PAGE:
Tonight the reading and discussion is on Reversing the Wheel of Samsara. It is about changing our habitual patterns - especially the ones driven by our
                                            Message 21 of 24 , Jan 22
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                                              Tonight the reading and discussion is on "Reversing the Wheel of Samsara."  It is about changing our habitual patterns - especially the ones driven by our childhood views of ourselves as not good enough.

                                              "That's what the dharma is about; turning all our habits around, reversing the process of how we make everything so solid, reversing the wheel of samsara. It starts with catching ourselves when we spin off in the same old ways. Usually we feel that there's a large problem and we have to fix it. The instruction is to stop. Do something unfamiliar. Do anything besides rushing off in the same old direction, up to the same old tricks.
                                              My experience is that this is how our thoughts begin to slow down. Magically, it seems that there's a lot more space to breathe, a lot more room to dance, and a lot more happiness."

                                              Bows,
                                              John

                                              p.s. Consider what book we might read and discuss next.
                                            • John Daniewicz
                                              Mary: Could you pick out a section for us to read and discuss -- not for this Thursday but for the next, Feb 5? John On Wed, Jan 14, 2015 at 1:26 PM, Mary
                                              Message 22 of 24 , Jan 27
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                                                Mary:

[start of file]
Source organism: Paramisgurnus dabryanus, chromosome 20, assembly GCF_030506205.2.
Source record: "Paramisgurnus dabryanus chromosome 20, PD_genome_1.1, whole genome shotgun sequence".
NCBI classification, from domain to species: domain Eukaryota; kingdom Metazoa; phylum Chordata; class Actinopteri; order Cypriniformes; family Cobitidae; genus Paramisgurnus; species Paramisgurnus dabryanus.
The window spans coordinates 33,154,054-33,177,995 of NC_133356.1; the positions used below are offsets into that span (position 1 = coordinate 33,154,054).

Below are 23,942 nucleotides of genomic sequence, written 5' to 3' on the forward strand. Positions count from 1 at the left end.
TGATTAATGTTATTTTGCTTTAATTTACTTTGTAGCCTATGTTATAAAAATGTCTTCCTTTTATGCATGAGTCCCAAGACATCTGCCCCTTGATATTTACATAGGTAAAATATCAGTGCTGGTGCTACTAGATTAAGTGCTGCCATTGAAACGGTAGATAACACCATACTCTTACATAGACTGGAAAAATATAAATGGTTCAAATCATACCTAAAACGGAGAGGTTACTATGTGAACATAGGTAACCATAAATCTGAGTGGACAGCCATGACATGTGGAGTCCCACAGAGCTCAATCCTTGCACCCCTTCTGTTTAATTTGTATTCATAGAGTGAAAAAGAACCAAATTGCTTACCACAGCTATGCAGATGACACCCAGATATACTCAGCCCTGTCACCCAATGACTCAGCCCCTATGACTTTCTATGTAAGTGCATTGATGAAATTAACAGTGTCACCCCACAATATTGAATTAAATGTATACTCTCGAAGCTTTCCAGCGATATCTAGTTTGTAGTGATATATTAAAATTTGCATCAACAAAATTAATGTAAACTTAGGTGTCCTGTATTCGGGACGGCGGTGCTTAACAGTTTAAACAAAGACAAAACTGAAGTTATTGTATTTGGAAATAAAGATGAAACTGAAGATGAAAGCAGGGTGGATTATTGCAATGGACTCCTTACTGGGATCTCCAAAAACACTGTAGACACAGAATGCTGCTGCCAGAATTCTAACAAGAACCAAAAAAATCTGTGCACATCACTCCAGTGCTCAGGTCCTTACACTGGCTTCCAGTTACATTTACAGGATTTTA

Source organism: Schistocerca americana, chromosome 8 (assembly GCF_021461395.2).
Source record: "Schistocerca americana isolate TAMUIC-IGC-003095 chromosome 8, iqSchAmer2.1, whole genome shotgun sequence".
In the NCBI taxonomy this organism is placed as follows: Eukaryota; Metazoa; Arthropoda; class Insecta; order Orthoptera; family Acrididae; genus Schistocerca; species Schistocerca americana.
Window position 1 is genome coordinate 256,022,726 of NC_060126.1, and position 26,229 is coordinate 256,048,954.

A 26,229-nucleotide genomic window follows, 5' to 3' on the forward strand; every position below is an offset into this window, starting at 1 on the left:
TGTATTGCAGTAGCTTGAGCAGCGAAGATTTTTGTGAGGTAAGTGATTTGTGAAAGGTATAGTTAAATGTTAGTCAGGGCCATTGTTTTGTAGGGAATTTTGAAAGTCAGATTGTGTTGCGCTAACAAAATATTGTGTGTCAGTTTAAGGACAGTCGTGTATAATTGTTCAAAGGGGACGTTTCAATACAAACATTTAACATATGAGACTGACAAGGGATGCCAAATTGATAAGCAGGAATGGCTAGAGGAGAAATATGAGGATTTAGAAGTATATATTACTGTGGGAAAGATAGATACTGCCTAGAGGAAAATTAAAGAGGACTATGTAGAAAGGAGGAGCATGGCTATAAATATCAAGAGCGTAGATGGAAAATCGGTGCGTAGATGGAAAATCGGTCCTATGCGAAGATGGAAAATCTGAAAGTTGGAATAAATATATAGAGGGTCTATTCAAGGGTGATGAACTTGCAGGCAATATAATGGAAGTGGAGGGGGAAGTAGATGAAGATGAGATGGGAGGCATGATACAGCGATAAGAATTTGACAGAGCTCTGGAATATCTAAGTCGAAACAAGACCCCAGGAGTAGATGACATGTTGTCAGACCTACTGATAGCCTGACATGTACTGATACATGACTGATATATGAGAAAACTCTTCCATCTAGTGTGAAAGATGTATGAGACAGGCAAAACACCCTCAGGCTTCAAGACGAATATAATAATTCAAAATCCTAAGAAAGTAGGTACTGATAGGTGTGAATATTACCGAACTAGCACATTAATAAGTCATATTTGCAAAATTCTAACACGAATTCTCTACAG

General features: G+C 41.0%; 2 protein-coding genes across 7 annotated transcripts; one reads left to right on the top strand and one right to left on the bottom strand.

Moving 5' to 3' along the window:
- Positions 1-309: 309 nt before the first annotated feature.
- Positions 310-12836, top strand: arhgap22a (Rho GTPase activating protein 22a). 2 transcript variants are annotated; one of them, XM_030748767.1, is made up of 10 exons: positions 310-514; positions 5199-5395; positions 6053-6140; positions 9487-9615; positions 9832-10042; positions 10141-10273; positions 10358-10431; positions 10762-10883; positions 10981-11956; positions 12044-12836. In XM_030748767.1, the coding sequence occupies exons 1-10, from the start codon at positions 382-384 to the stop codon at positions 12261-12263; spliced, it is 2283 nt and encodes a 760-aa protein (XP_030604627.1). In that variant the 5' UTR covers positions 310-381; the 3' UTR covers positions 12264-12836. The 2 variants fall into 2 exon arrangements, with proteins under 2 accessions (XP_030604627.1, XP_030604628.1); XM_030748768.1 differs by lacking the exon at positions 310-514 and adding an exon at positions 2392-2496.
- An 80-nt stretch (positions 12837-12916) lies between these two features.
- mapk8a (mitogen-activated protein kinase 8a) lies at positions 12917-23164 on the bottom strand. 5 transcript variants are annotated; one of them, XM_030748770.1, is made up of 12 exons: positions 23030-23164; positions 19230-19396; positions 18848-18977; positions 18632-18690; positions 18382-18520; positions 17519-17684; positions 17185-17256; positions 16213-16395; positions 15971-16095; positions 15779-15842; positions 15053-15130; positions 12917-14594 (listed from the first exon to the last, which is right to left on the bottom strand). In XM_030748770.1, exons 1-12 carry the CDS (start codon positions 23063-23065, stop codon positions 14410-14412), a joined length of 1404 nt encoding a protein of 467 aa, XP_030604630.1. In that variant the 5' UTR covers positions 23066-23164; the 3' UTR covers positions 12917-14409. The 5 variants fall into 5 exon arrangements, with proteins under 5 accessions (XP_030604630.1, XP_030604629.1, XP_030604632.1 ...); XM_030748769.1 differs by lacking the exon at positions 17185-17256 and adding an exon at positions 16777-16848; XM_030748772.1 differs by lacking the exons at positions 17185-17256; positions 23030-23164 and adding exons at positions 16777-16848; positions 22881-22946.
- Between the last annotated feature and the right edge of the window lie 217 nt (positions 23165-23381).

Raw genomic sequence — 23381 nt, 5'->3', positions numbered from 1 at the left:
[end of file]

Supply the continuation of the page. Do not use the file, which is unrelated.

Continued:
Could you pick out a section for us to read and discuss -- not for this Thursday but for the next, Feb 5?
                                                John

                                                On Wed, Jan 14, 2015 at 1:26 PM, Mary Connor maryconnor@... [liveoakzen] <liveoakzen@yahoogroups.com> wrote:
                                                 


                                                On Wed, Jan 14, 2015 at 12:36 PM, John Daniewicz layover3@... [liveoakzen] <liveoakzen@yahoogroups.com> wrote:
                                                Think about what book you would think we should read and discuss next

                                                For Christmas I got Ayya Khema's classic, "Being Nobody, Going Nowhere," which (so far) is wonderfully accessible and arresting. She's a Theravadan nun, like Pema. Her biography is astonishing. I'll bring it in if anyone wants to thumb through it....

                                                peace, Mary


                                              • Mary Connor
                                                Absolutely! But please don t let me bringing up books keep anyone else from volunteering. :-) On Tue, Jan 27, 2015 at 2:49 PM, John Daniewicz layover3@att.net
                                                Message 23 of 24 , Jan 27
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                                                  Absolutely! But please don't let me bringing up books keep anyone else from volunteering. :-)

                                                  On Tue, Jan 27, 2015 at 2:49 PM, John Daniewicz layover3@... [liveoakzen] <liveoakzen@yahoogroups.com> wrote:


                                                  Mary:
                                                  Could you pick out a section for us to read and discuss -- not for this Thursday but for the next, Feb 5?
                                                  John

                                                  On Wed, Jan 14, 2015 at 1:26 PM, Mary Connor maryconnor@... [liveoakzen] <liveoakzen@yahoogroups.com> wrote:
                                                   


                                                  On Wed, Jan 14, 2015 at 12:36 PM, John Daniewicz layover3@... [liveoakzen] <liveoakzen@yahoogroups.com> wrote:
                                                  Think about what book you would think we should read and discuss next

                                                  For Christmas I got Ayya Khema's classic, "Being Nobody, Going Nowhere," which (so far) is wonderfully accessible and arresting. She's a Theravadan nun, like Pema. Her biography is astonishing. I'll bring it in if anyone wants to thumb through it....

                                                  peace, Mary